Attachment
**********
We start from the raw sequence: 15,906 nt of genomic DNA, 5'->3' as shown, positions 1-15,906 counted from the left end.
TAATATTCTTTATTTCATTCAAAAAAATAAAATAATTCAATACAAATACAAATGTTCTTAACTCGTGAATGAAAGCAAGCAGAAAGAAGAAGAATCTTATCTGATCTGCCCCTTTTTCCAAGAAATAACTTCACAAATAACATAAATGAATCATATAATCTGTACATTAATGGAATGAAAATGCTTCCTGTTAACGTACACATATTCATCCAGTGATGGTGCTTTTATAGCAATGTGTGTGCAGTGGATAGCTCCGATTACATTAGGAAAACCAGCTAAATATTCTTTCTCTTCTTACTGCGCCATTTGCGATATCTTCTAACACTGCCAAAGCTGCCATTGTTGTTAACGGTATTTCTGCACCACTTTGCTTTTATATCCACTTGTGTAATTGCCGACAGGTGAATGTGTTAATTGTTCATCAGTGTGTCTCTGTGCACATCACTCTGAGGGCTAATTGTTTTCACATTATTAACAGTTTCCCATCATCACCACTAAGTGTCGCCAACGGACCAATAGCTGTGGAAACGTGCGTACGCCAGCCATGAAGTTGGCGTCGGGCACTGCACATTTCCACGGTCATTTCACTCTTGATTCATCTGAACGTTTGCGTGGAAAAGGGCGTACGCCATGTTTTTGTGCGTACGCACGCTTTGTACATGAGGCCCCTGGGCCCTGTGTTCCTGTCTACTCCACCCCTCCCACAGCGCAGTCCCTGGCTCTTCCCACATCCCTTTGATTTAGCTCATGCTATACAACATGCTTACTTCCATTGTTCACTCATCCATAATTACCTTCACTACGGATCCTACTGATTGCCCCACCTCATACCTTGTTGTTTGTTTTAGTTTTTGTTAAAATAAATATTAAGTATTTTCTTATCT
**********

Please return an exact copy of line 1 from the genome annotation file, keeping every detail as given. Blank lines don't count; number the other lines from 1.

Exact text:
We start from the raw sequence: 15,906 nt of genomic DNA, 5'->3' as shown, positions 1-15,906 counted from the left end.